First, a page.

So now if you need to calculate distance from the point to our capsule prism you need to check the z component in the exact same way as you do with cylinders, and then compare the 2d distance between point and line segment. It's more complex than the distance between points, but it's still 2d which is still quite easy.
It becomes more complex when you need to answer the question what is the distance between line segments, that's where I wanted to thank @zesterer for this formula and @imbris for some tweaks to the formula to make it more reliable in edge cases. In the end, I would like to show a picture of the new hitboxes for the camel and Cyclops:
This is a backend change to our physics, but we still need to make our hitboxes good, stay tuned! If you read this on our weekly blog, the chances are that Husks hitboxes aren't that bad now.
Cursor Curmudgeons by @anomaluridae
Have you ever tried collecting a mushroom in a cave, but since you are holding your pick axe, your cursor keeps detecting the ore (and not the fungi clearly under your crosshairs)? Are you forced to un-equip your pickaxe first (a.k.a. leave mining mode), in order to satisfy your fungi fanaticism?
Have you ever been in build mode, but still want to pull out your pickaxe and start mining at the same time? Without leaving build mode? Have you noticed that when you are trying to mine while in build mode, you often end up vaporizing your precious ore (a.k.a. removing the block) instead of getting that loot?
Well, now you can!
The previous method did an order of precedence based upon a presumed preferred action. It assumed building (when in build mode), was preferred over mining (when holding your pick axe), was preferred over anything else.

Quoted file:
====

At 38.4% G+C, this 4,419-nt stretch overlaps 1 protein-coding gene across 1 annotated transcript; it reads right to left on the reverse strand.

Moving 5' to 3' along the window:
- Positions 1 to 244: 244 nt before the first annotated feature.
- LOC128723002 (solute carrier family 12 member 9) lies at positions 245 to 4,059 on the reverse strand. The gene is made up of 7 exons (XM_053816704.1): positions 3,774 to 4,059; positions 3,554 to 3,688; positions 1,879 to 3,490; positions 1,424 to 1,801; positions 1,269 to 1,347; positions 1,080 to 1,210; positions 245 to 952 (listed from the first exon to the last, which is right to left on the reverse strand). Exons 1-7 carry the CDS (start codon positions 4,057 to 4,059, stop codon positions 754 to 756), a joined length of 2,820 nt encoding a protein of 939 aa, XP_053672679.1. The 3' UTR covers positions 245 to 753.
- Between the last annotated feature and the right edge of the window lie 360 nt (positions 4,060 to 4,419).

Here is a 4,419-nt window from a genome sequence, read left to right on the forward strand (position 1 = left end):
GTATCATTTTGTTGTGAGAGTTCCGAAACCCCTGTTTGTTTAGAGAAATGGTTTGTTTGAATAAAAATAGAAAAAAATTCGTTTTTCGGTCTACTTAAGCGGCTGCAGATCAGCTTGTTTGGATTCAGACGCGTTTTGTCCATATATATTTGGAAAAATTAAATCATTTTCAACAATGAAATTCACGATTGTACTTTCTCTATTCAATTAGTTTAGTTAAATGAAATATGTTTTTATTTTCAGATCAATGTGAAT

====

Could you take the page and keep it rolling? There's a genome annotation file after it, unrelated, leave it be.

The updated method takes an order of precedence based upon the nearest target under your cursor. (It also does some refactoring to de-tangle a few things, and separate concerns into separate abstractions.)
Big thanks to @imbris for his patience with this first-time Veloren contributor.
Health refactor by @Sam
I have refactored how health works. Some of you who peeked around the ability asset files or looked into the code may have noticed that health was scaled by a factor of 10 compared to the value you would have expected. This was originally done to allow for more granular health changes than whole numbers as we keep health an integer. However, it also had the problem that it could be tedious to remember when changing abilities or reasoning about the total amount that would change with buffs.
To solve this health will now only retain the scaling within the health module, and functions that externally interact with health use non-scaled values. Further, we opted to have all external interactions with health use floats instead of integers as in practically all cases it is more convenient to do, and it requires fewer casts between the two. The scaling was also changed from a factor of 10 to a factor of 256 in order to make full use of the precision offered by floats.
Now this change was meant to be purely a backend change, so ideally no one would have noticed any difference after the fact, however, there were a few sneaky bits that I missed in the conversion, such as XP reward calculations, the health stat in the inventory menu, and damage values from lava, bombs, campfires, and fireworks. A similar refactoring will happen and is in progress for energy, and will be started soon for poise.